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Barry Sullivan (actor)

Barry Sullivan (actor)

Actor
Barry Sullivan (actor)
The basics

Quick Facts

Intro Actor
Was Actor Film actor Television actor Stage actor
From United States of America
Type Film, TV, Stage & Radio
Gender male
Birth 29 August 1912, New York City
Death 6 June 1994, Sherman Oaks (aged 81 years)
The details

Biography

Barry Sullivan (August 29, 1912 – June 6, 1994) was an American movie actor who appeared in over 100 movies from the 1930s to the 1980s.

Biography

Early years

Born in New York City, Sullivan was a law student at New York University and Temple University. He fell into acting when in college playing semi-pro football. During the later Depression years, Sullivan was told that because of his 6 ft 3 in (1.9 m) stature and rugged good looks he could "make money" simply standing on a Broadway stage. This began a successful career on Broadway, movies and television.

Stage

Sullivan's first appearance on Broadway was in I Want a Policeman in 1936. He later appeared in The Caine Mutiny Court-Martial on Broadway.

Film

One of Sullivan's most memorable roles was playing a movie director in The Bad and the Beautiful opposite Kirk Douglas. Sullivan starred opposite Bette Davis in the 1951 film Payment on Demand. In 1950, Sullivan appeared in the film A Life of Her Own. His debut in film came in 1943 in Ladi in the Dark. Barry Sullivan appeared in over 100 movies either in lead roles, co starring and in star cameos in films 'Oh God' and 'Earthquake.'

Radio

Sullivan replaced Vincent Price in the role of Leslie Charteris' Simon Templar on the NBC Radio show The Saint. Sullivan lasted only two episodes before the show was cancelled.

Television

In the 1953-1954 television season, Sullivan appeared with other celebrities as a musical judge in ABC's Jukebox Jury. Sullivan's first starring television role was a syndicated adaptation of the radio series The Man Called X for Ziv Television in 1956-1957, as secret agent Ken Thurston, the role Herbert Marshall originally portrayed before the microphone. In the 1957-1958 season, Sullivan starred in the adventure/drama television series Harbormaster. He played a commercial ship's captain, David Scott, and Paul Burke played his partner, Jeff Kittridge, in five episodes of the series, which aired first on CBS and then ABC under the revised title Adventure at Scott Island.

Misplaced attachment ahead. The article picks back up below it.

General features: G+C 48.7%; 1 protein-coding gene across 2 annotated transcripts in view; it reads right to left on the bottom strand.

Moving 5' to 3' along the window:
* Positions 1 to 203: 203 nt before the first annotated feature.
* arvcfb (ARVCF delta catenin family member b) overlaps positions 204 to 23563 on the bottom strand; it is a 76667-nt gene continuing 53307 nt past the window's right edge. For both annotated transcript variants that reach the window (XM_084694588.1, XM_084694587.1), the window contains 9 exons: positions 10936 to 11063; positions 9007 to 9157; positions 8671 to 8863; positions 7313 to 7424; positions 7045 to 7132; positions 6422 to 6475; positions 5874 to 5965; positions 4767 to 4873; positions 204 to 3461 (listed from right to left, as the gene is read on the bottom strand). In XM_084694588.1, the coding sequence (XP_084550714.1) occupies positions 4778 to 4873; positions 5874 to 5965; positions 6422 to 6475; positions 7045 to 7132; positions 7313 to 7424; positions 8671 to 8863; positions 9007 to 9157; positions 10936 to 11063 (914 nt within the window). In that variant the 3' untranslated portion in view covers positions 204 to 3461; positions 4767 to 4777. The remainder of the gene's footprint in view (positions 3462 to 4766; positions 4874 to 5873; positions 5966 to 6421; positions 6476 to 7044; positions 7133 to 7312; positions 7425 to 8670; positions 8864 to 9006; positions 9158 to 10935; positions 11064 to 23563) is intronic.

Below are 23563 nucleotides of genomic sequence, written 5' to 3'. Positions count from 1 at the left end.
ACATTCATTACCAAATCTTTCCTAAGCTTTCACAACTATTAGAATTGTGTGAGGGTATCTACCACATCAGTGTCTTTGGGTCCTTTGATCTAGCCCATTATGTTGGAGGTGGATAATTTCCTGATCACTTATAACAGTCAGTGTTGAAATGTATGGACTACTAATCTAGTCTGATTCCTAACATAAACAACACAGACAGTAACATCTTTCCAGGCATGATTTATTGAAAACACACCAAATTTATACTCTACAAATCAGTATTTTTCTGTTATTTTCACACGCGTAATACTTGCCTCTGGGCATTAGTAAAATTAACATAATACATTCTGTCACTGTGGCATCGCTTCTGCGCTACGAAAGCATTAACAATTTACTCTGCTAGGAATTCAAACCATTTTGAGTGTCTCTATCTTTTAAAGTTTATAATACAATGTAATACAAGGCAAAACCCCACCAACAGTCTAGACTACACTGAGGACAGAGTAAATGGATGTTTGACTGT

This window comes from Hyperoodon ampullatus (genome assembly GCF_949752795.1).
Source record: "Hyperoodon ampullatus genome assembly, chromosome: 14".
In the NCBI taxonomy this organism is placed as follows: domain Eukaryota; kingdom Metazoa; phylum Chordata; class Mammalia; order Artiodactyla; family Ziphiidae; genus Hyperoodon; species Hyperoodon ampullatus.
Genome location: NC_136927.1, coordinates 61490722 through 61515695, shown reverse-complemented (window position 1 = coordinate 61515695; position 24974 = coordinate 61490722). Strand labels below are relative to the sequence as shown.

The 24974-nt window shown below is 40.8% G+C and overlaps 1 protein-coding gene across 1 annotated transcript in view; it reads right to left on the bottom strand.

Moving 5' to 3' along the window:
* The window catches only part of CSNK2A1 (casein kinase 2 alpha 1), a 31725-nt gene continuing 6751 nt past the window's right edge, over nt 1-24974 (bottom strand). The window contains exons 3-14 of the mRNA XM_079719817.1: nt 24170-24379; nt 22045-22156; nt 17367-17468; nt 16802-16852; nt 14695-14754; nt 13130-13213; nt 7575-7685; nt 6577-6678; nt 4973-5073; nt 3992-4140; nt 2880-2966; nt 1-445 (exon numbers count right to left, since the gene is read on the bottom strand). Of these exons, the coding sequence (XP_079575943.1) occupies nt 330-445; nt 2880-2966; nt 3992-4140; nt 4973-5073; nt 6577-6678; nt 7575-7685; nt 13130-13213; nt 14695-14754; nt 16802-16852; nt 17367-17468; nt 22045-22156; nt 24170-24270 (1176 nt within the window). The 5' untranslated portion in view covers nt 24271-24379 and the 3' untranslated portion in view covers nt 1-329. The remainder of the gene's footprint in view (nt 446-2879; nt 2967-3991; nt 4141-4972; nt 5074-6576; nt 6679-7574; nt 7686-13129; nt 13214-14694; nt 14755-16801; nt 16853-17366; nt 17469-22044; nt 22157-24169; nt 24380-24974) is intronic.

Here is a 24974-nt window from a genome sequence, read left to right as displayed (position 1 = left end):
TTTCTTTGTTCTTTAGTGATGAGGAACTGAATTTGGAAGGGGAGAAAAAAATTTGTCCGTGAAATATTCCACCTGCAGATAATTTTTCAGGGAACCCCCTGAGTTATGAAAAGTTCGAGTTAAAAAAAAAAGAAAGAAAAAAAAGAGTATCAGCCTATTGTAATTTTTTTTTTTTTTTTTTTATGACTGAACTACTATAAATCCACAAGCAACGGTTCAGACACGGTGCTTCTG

Sullivan appeared again with Bette Davis, on stage, in 1960. Davis and her husband Gary Merrill were touring the US in a theatrical staging of selected prose and poetry of Carl Sandburg, but their marriage was failing, and Sullivan substituted for Merrill.

In 1960, Sullivan played frontier sheriff Pat Garrett opposite Clu Gulager as outlaw Billy the Kid in the NBC western television series The Tall Man (although the series ran for seventy-five half-hour episodes, the one in which Garrett kills Billy was never filmed). In the same year Sullivan had one of his best roles, albeit in a B-Western, as the charming and likeable villain in Seven Ways from Sundown.

In 1965 he appeared in a pinch-hit role for Raymond Burr as Attorney Ken Kramer in the Perry Mason episode, "The Case of the Thermal Thief." Sullivan appeared in Sam Peckinpah's Pat Garrett & Billy the Kid (1973) as John Chisum, but his scene was excised from the release print (though later restored to the film). He had featured roles in the miniseries Rich Man, Poor Man Book II, Once an Eagle and The Immigrants. In addition to The Tall Man, Sullivan also starred in the television series The Road West, which aired on NBC on Monday, alternating with Perry Como), during the 1966-1967 season. Sullivan played the role of family patriarch Ben Pride.